By Maila Baje
Surely, it wasn’t supposed to be like this.
The coordinator of our nascent New Force is struggling hard to defend his patriotic credentials.
A riled Dr. Baburam Bhattarai told an audience the other day that his genetic code was so pulsating with pure-bred nationalism that it needed no external certification of any kind.
Critics therefore need not comb through his comments and actions to detect deficits of patriotism, the former prime minister counseled.
That admonition, however, did not stop the one-time chief Maoist ideologue from denigrating the ‘false nationalism’ of those who derided the Nepali Congress and the communists as ‘anti-nationals’.
Therein is the root of our whole novelty riddle. You can’t keep trying to become new simply by castigating the old. Of course, the Panchayat/royalist days were rotten. Isn’t that why they are history? Get over it.
Yet our exemplars of originality continue to parrot old lines. They want to make Nepal a bridge between the Asian behemoths. The last king tried but was never given a chance. (For the record, the Lichchavis had already done that.)
The votaries of new fangledness want to make Nepal economically self-reliant. Even after all the mockery the partyless ‘Asian standard’ credo engendered? Since when have jokes provided the blueprint for serious action? And the anti-corruption platform? Can anyone really say when it stops becoming that and assumes the form of a political witch hunt, perceived or real?
Or do our political parvenu think the royalists and right-wing autocrats simply were the wrong people to do the right job? After all, Dr. Bhattarai and his fellow travellers long stuck with the notion that they could set right what the likes of Marx, Lenin and Mao correctly set out to do but botched.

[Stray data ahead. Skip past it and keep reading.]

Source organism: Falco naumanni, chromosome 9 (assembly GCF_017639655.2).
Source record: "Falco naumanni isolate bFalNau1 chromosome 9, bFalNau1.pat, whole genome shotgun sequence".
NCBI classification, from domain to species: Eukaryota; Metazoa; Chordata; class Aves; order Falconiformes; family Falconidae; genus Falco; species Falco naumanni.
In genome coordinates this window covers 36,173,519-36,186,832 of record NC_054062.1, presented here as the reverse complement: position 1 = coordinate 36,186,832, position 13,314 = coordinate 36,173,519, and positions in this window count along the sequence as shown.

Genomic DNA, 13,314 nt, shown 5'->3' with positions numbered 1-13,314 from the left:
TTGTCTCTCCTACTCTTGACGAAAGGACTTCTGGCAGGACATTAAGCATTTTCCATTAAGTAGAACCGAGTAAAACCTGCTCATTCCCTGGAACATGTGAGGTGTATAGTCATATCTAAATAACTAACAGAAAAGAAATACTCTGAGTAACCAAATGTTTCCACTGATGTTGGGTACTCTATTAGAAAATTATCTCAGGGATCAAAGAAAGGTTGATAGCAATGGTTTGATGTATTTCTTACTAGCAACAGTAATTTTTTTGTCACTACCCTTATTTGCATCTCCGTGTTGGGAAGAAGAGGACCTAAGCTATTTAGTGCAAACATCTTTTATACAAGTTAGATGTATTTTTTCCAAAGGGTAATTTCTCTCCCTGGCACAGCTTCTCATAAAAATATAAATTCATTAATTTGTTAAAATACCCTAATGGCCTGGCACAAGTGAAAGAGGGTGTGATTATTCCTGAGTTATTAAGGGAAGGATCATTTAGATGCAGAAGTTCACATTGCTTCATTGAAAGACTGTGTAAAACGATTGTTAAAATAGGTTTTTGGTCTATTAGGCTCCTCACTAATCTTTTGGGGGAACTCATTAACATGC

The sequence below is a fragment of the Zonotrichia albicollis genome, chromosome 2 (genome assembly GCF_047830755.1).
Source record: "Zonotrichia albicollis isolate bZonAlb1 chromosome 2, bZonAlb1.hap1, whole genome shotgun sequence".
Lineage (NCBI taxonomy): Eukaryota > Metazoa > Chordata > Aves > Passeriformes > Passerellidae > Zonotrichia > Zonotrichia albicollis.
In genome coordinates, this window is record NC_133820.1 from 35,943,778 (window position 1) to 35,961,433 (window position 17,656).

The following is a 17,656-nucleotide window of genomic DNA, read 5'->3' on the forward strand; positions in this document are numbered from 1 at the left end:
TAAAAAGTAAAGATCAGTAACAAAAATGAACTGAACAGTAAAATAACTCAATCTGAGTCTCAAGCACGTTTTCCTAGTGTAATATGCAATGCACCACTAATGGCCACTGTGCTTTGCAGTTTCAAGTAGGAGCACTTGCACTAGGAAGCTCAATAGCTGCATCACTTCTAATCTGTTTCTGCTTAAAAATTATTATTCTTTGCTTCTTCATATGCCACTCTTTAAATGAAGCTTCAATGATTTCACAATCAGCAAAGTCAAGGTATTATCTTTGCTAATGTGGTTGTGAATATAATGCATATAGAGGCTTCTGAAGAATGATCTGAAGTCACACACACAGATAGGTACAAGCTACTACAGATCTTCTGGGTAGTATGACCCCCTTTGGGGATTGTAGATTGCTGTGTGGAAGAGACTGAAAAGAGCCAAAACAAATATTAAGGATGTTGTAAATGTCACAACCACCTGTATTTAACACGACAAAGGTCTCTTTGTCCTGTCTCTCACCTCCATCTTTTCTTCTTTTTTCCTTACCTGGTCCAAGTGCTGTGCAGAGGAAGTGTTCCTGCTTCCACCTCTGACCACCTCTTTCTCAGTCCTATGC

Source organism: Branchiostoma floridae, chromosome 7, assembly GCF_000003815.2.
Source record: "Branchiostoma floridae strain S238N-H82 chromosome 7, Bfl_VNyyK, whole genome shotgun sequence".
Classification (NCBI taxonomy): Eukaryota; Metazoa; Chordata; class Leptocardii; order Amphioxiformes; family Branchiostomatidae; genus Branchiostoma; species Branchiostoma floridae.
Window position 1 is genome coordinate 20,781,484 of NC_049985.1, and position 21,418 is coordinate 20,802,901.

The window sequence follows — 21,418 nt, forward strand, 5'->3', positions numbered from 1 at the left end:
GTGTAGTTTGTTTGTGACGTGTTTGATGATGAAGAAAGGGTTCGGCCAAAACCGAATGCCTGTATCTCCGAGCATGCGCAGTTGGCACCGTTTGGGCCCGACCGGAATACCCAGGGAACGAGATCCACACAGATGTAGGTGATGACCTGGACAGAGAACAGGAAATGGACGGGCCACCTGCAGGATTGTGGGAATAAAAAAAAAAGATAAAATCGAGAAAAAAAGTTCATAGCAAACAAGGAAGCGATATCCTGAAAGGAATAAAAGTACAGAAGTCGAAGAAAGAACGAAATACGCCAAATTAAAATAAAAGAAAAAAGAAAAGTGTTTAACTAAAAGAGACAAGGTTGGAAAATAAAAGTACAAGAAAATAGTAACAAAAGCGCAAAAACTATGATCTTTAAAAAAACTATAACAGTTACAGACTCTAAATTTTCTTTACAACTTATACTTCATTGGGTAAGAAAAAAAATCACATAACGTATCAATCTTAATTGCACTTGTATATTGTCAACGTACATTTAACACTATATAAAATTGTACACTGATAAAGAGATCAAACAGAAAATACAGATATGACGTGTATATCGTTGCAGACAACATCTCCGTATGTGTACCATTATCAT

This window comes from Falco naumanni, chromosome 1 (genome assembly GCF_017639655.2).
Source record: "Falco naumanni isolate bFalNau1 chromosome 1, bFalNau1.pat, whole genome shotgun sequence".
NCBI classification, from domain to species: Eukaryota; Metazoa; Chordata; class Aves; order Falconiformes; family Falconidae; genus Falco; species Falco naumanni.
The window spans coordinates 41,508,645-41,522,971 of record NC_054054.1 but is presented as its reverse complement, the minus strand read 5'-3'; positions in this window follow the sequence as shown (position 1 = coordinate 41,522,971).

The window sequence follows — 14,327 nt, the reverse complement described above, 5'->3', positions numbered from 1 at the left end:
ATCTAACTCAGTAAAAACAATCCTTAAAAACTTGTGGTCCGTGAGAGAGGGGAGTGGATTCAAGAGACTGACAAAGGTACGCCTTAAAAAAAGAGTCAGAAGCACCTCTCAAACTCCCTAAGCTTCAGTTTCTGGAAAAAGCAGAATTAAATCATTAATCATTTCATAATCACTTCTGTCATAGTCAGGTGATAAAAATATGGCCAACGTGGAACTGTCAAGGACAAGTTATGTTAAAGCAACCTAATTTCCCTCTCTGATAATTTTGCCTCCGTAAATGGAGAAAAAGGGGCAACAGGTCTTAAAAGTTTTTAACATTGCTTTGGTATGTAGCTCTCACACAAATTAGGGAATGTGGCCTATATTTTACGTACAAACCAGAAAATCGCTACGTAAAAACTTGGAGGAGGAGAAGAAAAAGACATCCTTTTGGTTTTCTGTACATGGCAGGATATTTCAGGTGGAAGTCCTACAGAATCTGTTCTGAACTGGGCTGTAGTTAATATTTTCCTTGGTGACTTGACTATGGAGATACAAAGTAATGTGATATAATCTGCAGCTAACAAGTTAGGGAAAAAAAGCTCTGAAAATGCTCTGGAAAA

To be fair, Dr. Bhattarai himself has presented a clear case for newness. While parties like the Nepali Congress, Praja Parishad, the CPN-UML and the UCPN-Maoist have served the country well, they have been unable to move with the times, he has repeatedly emphasized. At least he had the integrity to ensure that the Constitution was promulgated before setting out to criticize it.
Espousing an inclusive approach, Dr. Bhattarai insists, the new entity is striving to formulate ideas and principles suitable to Nepal. This cluster of political has-beens, ex-bureaucrats and security officials and fading actors may or may not have the capacity to capitalize on the torpor in the mainstream. But there is a risk that it might be caught in one of its own. Although it has existed in a semi-institutional incarnation for a while, the new formation’s ideology bears little beyond traces of a center-left orientation.
And what’s with this insipid New Force appellation? Go get a better name first, preferably one that says something nicer. Even genes have been patented and copyrighted. The no-labels approach, if anything, is a non-starter in politics.